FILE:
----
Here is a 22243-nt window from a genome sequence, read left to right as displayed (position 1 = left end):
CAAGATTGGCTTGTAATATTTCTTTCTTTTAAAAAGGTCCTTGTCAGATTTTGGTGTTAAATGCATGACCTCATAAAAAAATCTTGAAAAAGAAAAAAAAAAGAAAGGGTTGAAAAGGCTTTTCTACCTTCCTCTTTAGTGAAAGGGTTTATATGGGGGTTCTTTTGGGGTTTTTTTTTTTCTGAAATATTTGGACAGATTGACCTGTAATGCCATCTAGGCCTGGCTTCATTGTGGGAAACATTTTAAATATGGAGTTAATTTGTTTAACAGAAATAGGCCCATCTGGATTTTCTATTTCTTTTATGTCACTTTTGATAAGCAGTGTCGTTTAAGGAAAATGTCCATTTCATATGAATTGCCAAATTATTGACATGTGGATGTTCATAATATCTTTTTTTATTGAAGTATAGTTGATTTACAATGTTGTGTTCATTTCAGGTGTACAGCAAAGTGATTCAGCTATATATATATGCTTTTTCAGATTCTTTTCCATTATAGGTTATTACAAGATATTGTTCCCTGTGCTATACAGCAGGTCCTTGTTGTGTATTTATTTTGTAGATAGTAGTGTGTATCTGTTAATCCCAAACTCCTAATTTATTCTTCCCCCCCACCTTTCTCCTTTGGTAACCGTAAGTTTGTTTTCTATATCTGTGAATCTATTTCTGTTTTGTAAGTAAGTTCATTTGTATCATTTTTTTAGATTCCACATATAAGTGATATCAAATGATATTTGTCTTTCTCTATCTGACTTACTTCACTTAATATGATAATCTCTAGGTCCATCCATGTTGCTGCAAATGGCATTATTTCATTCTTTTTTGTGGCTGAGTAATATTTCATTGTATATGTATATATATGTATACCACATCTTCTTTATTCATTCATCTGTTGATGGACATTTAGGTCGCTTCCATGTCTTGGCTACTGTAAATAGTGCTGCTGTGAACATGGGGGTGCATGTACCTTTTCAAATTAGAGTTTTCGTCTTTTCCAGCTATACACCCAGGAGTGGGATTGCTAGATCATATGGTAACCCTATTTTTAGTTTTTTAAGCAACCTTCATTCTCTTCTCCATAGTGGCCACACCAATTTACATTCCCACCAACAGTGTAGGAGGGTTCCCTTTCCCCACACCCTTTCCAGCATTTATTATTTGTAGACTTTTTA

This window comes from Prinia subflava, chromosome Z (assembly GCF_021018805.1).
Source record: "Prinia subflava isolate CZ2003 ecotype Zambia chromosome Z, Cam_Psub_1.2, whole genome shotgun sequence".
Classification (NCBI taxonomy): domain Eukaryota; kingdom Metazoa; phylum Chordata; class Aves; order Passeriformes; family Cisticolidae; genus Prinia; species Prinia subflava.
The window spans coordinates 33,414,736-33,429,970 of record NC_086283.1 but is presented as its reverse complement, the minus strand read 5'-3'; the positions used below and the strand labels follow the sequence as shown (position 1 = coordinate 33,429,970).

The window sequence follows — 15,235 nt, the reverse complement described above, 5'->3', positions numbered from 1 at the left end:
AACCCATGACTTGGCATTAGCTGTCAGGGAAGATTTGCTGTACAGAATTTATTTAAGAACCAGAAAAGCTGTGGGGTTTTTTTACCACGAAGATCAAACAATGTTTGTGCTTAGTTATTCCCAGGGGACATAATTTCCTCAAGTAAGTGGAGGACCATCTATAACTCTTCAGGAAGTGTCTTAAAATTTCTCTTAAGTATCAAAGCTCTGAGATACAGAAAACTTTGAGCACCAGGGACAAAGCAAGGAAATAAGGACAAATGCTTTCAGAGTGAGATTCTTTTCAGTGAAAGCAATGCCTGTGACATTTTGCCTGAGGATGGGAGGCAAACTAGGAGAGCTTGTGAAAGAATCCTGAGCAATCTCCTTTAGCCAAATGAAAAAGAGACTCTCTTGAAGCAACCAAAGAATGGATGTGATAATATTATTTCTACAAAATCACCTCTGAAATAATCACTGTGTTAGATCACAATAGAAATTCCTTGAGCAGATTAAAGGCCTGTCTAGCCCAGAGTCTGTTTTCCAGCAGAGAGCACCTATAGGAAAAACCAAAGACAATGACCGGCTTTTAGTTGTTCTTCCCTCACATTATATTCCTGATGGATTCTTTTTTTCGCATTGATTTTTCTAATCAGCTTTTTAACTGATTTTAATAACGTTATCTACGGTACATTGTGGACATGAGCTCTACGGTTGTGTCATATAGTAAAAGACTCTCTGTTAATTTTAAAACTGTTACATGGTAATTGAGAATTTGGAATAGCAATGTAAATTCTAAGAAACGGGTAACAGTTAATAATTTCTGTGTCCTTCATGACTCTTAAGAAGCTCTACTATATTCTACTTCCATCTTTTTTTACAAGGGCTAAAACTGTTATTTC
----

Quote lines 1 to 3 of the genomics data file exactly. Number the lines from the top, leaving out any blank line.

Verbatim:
Here is a 22243-nt window from a genome sequence, read left to right as displayed (position 1 = left end):
CAAGATTGGCTTGTAATATTTCTTTCTTTTAAAAAGGTCCTTGTCAGATTTTGGTGTTAAATGCATGACCTCATAAAAAAATCTTGAAAAAGAAAAAAAAAAGAAAGGGTTGAAAAGGCTTTTCTACCTTCCTCTTTAGTGAAAGGGTTTATATGGGGGTTCTTTTGGGGTTTTTTTTTTTCTGAAATATTTGGACAGATTGACCTGTAATGCCATCTAGGCCTGGCTTCATTGTGGGAAACATTTTAAATATGGAGTTAATTTGTTTAACAGAAATAGGCCCATCTGGATTTTCTATTTCTTTTATGTCACTTTTGATAAGCAGTGTCGTTTAAGGAAAATGTCCATTTCATATGAATTGCCAAATTATTGACATGTGGATGTTCATAATATCTTTTTTTATTGAAGTATAGTTGATTTACAATGTTGTGTTCATTTCAGGTGTACAGCAAAGTGATTCAGCTATATATATATGCTTTTTCAGATTCTTTTCCATTATAGGTTATTACAAGATATTGTTCCCTGTGCTATACAGCAGGTCCTTGTTGTGTATTTATTTTGTAGATAGTAGTGTGTATCTGTTAATCCCAAACTCCTAATTTATTCTTCCCCCCCACCTTTCTCCTTTGGTAACCGTAAGTTTGTTTTCTATATCTGTGAATCTATTTCTGTTTTGTAAGTAAGTTCATTTGTATCATTTTTTTAGATTCCACATATAAGTGATATCAAATGATATTTGTCTTTCTCTATCTGACTTACTTCACTTAATATGATAATCTCTAGGTCCATCCATGTTGCTGCAAATGGCATTATTTCATTCTTTTTTGTGGCTGAGTAATATTTCATTGTATATGTATATATATGTATACCACATCTTCTTTATTCATTCATCTGTTGATGGACATTTAGGTCGCTTCCATGTCTTGGCTACTGTAAATAGTGCTGCTGTGAACATGGGGGTGCATGTACCTTTTCAAATTAGAGTTTTCGTCTTTTCCAGCTATACACCCAGGAGTGGGATTGCTAGATCATATGGTAACCCTATTTTTAGTTTTTTAAGCAACCTTCATTCTCTTCTCCATAGTGGCCACACCAATTTACATTCCCACCAACAGTGTAGGAGGGTTCCCTTTCCCCACACCCTTTCCAGCATTTATTATTTGTAGACTTTTTA

This window comes from Prinia subflava, chromosome Z (assembly GCF_021018805.1).